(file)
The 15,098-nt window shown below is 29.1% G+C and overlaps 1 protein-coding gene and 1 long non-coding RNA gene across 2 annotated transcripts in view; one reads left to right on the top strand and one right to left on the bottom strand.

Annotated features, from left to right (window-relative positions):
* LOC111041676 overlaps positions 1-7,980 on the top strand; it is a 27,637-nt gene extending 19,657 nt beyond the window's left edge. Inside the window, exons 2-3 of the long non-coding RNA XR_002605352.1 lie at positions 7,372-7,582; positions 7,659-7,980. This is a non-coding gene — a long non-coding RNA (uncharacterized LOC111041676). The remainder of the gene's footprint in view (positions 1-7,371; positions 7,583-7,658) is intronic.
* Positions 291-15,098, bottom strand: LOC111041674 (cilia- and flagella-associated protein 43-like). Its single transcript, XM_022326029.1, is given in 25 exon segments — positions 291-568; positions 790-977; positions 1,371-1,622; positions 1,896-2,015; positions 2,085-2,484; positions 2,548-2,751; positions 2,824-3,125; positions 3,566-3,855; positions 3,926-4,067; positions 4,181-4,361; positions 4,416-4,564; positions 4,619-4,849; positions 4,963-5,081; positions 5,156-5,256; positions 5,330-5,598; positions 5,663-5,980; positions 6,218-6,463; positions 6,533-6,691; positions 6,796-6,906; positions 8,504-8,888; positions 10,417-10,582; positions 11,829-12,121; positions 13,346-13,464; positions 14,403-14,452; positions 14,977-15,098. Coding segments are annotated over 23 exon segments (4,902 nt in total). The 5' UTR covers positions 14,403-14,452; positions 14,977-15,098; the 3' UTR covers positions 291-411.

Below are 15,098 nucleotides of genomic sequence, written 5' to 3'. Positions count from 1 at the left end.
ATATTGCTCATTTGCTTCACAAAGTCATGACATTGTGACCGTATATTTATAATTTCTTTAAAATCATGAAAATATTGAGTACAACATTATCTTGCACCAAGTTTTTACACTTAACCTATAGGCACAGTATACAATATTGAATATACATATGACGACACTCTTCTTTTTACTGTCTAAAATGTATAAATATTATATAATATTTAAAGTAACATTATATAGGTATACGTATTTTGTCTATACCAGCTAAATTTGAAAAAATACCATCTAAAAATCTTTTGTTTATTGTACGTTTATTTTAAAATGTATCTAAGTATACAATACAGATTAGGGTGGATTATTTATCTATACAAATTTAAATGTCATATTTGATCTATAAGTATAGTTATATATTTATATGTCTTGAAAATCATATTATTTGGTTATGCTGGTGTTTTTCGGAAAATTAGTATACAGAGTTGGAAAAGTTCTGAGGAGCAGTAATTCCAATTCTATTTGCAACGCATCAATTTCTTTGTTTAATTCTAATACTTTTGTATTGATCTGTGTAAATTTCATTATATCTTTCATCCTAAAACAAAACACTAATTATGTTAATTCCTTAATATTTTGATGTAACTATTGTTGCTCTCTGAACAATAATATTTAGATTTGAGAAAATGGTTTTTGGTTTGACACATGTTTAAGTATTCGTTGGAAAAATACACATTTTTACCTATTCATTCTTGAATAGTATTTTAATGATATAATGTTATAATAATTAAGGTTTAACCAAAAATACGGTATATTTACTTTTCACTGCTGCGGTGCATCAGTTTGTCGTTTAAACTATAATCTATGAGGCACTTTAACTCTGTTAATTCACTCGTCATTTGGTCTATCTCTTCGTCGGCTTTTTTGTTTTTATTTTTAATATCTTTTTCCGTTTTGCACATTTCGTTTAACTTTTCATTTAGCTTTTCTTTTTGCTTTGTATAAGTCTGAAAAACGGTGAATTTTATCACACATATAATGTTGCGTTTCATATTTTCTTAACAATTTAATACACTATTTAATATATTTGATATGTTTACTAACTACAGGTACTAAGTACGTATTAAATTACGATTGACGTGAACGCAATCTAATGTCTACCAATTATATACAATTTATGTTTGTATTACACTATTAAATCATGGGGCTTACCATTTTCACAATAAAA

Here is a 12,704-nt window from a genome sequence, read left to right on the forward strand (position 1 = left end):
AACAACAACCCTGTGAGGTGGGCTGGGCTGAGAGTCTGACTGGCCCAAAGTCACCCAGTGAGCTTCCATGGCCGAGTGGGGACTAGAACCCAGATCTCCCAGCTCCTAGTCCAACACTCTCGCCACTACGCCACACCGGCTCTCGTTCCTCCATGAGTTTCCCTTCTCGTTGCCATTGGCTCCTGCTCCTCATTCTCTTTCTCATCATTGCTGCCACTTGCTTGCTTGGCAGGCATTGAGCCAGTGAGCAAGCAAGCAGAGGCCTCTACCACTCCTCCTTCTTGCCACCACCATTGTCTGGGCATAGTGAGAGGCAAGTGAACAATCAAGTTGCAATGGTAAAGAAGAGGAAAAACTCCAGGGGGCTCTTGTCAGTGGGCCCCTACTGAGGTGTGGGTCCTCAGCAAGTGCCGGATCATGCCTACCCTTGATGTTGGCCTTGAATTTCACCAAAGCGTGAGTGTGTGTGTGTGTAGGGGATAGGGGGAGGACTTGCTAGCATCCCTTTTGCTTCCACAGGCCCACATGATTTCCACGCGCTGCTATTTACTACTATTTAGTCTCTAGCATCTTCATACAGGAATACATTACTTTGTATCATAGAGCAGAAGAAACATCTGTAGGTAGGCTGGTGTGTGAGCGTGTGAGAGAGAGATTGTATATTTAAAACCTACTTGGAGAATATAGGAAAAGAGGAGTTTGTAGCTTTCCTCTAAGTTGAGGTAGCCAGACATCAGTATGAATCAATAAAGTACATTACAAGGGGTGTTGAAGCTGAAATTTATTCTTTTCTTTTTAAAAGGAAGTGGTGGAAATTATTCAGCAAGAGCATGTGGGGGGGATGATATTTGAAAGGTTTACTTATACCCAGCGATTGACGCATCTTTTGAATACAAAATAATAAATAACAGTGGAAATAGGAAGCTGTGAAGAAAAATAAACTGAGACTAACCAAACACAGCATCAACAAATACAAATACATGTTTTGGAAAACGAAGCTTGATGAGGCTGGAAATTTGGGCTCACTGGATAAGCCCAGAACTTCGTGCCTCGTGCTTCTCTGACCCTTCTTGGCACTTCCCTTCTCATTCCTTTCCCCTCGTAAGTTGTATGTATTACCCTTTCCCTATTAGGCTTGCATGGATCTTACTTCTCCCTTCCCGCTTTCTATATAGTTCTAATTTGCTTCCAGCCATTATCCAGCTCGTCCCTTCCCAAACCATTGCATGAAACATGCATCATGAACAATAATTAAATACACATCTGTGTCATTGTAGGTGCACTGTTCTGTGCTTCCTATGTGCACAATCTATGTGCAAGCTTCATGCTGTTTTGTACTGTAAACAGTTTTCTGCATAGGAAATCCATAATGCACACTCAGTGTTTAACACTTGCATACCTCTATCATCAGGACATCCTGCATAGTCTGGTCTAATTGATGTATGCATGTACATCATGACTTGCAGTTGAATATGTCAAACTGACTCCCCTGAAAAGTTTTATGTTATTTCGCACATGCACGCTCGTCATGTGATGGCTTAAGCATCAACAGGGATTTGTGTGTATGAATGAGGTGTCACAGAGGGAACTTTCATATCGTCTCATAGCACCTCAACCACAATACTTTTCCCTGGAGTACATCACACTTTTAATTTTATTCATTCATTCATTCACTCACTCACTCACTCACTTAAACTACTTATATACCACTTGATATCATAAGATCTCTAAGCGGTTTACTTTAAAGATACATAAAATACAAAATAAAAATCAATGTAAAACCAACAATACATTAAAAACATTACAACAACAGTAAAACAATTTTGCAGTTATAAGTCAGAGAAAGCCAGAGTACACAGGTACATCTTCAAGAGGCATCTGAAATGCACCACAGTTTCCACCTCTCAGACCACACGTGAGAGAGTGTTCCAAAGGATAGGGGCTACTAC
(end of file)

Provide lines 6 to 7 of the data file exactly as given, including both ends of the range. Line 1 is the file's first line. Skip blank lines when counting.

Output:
ATATTGCTCATTTGCTTCACAAAGTCATGACATTGTGACCGTATATTTATAATTTCTTTAAAATCATGAAAATATTGAGTACAACATTATCTTGCACCAAGTTTTTACACTTAACCTATAGGCACAGTATACAATATTGAATATACATATGACGACACTCTTCTTTTTACTGTCTAAAATGTATAAATATTATATAATATTTAAAGTAACATTATATAGGTATACGTATTTTGTCTATACCAGCTAAATTTGAAAAAATACCATCTAAAAATCTTTTGTTTATTGTACGTTTATTTTAAAATGTATCTAAGTATACAATACAGATTAGGGTGGATTATTTATCTATACAAATTTAAATGTCATATTTGATCTATAAGTATAGTTATATATTTATATGTCTTGAAAATCATATTATTTGGTTATGCTGGTGTTTTTCGGAAAATTAGTATACAGAGTTGGAAAAGTTCTGAGGAGCAGTAATTCCAATTCTATTTGCAACGCATCAATTTCTTTGTTTAATTCTAATACTTTTGTATTGATCTGTGTAAATTTCATTATATCTTTCATCCTAAAACAAAACACTAATTATGTTAATTCCTTAATATTTTGATGTAACTATTGTTGCTCTCTGAACAATAATATTTAGATTTGAGAAAATGGTTTTTGGTTTGACACATGTTTAAGTATTCGTTGGAAAAATACACATTTTTACCTATTCATTCTTGAATAGTATTTTAATGATATAATGTTATAATAATTAAGGTTTAACCAAAAATACGGTATATTTACTTTTCACTGCTGCGGTGCATCAGTTTGTCGTTTAAACTATAATCTATGAGGCACTTTAACTCTGTTAATTCACTCGTCATTTGGTCTATCTCTTCGTCGGCTTTTTTGTTTTTATTTTTAATATCTTTTTCCGTTTTGCACATTTCGTTTAACTTTTCATTTAGCTTTTCTTTTTGCTTTGTATAAGTCTGAAAAACGGTGAATTTTATCACACATATAATGTTGCGTTTCATATTTTCTTAACAATTTAATACACTATTTAATATATTTGATATGTTTACTAACTACAGGTACTAAGTACGTATTAAATTACGATTGACGTGAACGCAATCTAATGTCTACCAATTATATACAATTTATGTTTGTATTACACTATTAAATCATGGGGCTTACCATTTTCACAATAAAA

Here is a 12,704-nt window from a genome sequence, read left to right on the forward strand (position 1 = left end):